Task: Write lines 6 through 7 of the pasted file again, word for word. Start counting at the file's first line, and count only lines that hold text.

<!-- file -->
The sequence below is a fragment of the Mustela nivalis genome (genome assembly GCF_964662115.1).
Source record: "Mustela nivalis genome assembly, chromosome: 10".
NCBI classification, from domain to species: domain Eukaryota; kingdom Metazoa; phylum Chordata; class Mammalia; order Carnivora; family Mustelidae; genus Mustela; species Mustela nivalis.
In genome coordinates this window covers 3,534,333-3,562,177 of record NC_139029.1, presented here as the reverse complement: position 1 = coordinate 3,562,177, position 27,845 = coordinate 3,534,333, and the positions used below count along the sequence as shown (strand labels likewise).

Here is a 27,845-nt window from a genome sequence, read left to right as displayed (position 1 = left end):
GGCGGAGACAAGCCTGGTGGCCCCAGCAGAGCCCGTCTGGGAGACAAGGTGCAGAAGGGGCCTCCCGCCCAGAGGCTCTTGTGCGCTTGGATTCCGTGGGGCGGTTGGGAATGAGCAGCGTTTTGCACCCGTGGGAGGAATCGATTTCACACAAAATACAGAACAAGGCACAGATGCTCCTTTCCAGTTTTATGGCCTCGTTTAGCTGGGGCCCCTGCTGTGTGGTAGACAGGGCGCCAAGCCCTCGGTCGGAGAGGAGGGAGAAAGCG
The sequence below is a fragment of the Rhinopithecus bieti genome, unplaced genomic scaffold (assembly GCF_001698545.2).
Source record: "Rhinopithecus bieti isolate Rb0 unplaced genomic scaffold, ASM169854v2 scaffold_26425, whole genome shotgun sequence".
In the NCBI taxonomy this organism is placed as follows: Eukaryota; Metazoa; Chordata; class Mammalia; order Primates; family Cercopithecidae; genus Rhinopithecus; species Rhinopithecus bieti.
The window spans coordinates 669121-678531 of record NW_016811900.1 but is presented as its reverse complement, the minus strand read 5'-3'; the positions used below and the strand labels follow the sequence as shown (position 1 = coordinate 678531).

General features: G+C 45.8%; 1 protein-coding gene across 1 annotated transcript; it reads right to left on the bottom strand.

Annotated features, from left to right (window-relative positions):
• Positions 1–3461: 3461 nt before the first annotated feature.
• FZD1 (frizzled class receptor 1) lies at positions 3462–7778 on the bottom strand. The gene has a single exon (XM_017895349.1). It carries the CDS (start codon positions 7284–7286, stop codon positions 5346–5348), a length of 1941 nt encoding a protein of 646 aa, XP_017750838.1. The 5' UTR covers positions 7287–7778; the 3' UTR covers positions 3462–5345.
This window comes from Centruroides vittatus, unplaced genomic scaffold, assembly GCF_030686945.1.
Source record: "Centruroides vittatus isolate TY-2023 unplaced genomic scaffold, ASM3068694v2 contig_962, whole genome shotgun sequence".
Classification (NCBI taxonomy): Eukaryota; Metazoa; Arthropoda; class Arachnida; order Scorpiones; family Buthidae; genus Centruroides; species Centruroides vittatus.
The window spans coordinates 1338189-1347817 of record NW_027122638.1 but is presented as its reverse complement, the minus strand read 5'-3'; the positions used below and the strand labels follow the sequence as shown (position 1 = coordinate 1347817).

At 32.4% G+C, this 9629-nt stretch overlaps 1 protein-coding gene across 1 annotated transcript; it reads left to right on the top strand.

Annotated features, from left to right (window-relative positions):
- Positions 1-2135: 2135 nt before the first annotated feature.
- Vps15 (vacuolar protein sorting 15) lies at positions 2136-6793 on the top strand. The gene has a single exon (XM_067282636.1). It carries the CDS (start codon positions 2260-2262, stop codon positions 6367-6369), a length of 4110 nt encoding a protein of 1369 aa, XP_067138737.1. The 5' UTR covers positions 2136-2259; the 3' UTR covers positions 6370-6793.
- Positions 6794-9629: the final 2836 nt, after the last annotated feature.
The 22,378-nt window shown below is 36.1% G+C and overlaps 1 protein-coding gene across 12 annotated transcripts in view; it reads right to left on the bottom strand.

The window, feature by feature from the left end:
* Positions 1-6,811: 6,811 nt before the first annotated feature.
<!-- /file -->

GGCGGAGACAAGCCTGGTGGCCCCAGCAGAGCCCGTCTGGGAGACAAGGTGCAGAAGGGGCCTCCCGCCCAGAGGCTCTTGTGCGCTTGGATTCCGTGGGGCGGTTGGGAATGAGCAGCGTTTTGCACCCGTGGGAGGAATCGATTTCACACAAAATACAGAACAAGGCACAGATGCTCCTTTCCAGTTTTATGGCCTCGTTTAGCTGGGGCCCCTGCTGTGTGGTAGACAGGGCGCCAAGCCCTCGGTCGGAGAGGAGGGAGAAAGCG
The sequence below is a fragment of the Rhinopithecus bieti genome, unplaced genomic scaffold (assembly GCF_001698545.2).